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Healthy Pay Day for Two Qui Tam Whistleblowers

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Washington, DCA Qui Tam Whistleblower case that has been going on since 2008 continues to recover losses for the government. To that end, an allegedly fraudulent billing practice on the part of a collection of hospitals that cost Medicare millions of dollars in unnecessary spending has come home to roost yet again with the announcement January 4 of an additional $6.3 million in recovered funds by way of a whistleblower lawsuit.

The latest settlement elevates the total amount recovered to $101 million collected from 25 hospitals around the country as well as the former Kyphon Inc.

The US Department of Justice announced the latest settlement early in the New Year.

The qui tam lawsuit was originally brought by two former employees of Kyphon Inc., which is now known as Medtronic Spine LLC. The allegation is that kyphoplasty, a type of back surgery that in most cases can be safely performed as an outpatient procedure, was costing Medicaid (and hence the federal government) millions of dollars extra after hospitals routinely kept patients overnight.

Attorneys representing the government whistleblowers alleged that retaining kyphoplasty patients overnight was self-serving and benefited the hospitals financially, but carried no benefit for the patient. In most cases, according to the Justice Department release, a typical kyphoplasty patient is up and walking within a few hours of the procedure.

It was noted that Kyphon sold equipment and materials used to perform the procedures to hospitals and advised the institutions on billing practices for kyphoplasty. Lawyers for the federal whistleblowers noted that costs associated with outpatient care are much lower than the financial impact to Medicare of keeping a patient in hospital overnight.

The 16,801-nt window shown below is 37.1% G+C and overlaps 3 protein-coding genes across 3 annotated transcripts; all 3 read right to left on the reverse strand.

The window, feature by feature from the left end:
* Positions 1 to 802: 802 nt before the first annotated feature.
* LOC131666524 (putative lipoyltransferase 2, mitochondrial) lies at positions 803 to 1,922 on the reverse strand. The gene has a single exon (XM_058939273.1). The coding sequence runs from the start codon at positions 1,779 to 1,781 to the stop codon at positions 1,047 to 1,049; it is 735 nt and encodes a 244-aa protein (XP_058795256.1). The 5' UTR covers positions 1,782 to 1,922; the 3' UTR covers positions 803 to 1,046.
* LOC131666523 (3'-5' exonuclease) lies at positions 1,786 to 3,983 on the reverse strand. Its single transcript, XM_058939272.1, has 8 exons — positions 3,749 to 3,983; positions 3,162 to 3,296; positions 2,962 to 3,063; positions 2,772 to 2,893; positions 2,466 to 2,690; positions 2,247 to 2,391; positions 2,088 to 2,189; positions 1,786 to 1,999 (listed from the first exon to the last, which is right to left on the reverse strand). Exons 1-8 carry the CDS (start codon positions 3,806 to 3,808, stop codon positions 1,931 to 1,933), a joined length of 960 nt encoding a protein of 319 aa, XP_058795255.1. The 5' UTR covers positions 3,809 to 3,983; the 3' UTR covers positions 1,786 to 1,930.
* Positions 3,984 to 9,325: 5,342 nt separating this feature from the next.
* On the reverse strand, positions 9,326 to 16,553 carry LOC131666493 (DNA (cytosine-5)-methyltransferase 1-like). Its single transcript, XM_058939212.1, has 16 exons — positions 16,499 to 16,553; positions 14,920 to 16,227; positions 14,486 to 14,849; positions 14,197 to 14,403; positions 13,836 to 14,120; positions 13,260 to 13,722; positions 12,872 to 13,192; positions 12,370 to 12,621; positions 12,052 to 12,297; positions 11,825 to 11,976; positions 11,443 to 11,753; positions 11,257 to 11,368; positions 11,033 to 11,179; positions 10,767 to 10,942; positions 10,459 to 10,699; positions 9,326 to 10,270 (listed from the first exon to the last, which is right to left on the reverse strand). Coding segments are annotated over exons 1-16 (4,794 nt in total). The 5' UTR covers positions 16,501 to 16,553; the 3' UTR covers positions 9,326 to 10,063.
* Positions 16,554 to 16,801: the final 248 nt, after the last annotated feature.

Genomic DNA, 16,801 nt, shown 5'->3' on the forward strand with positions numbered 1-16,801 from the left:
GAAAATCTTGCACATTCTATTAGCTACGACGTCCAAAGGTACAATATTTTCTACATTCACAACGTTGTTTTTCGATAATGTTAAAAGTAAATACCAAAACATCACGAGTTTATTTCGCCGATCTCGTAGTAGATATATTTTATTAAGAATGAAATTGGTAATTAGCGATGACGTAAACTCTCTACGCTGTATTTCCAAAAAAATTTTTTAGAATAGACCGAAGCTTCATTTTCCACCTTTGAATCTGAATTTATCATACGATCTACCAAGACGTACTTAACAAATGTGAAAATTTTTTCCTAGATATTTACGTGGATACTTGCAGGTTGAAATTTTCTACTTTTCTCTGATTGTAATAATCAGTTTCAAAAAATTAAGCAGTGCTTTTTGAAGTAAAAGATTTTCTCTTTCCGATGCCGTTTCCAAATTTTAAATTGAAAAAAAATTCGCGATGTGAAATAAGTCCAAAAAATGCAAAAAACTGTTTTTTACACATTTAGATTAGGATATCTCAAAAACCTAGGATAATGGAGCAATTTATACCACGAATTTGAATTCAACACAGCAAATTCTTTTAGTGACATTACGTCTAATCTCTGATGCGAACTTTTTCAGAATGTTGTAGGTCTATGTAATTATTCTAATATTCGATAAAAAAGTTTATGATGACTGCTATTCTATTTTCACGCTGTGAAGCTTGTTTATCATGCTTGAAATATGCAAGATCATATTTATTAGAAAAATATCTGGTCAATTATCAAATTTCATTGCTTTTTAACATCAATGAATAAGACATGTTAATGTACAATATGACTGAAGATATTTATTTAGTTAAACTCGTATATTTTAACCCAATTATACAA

Seven hospitals located in Alabama, Florida, Mississippi, North Carolina, South Carolina and Texas, bring to 25 the number of hospitals involved in the alleged defrauding of Medicare in this case.

The qui tam lawsuit was initiated by former Kyphon employees Chuck Bates and Craig Patrick in 2008. Filed in federal district court in Buffalo and brought against Kyphon and a number of hospitals, the action not only brings an allegedly improper billing practice to a close, it also suggests a healthy payday for the two plaintiffs under terms of the False Claims Act, the federal whistleblower statute that governs such activity. As plaintiffs, Bates and Patrick are entitled to anywhere between 15 and 25 percent of recovered funds as a reward for bringing the action on behalf of the federal government.

Even at the lowest level of 15 percent split two ways, the two men will net millions each and will join other government whistleblowers in the lineup at the bank…

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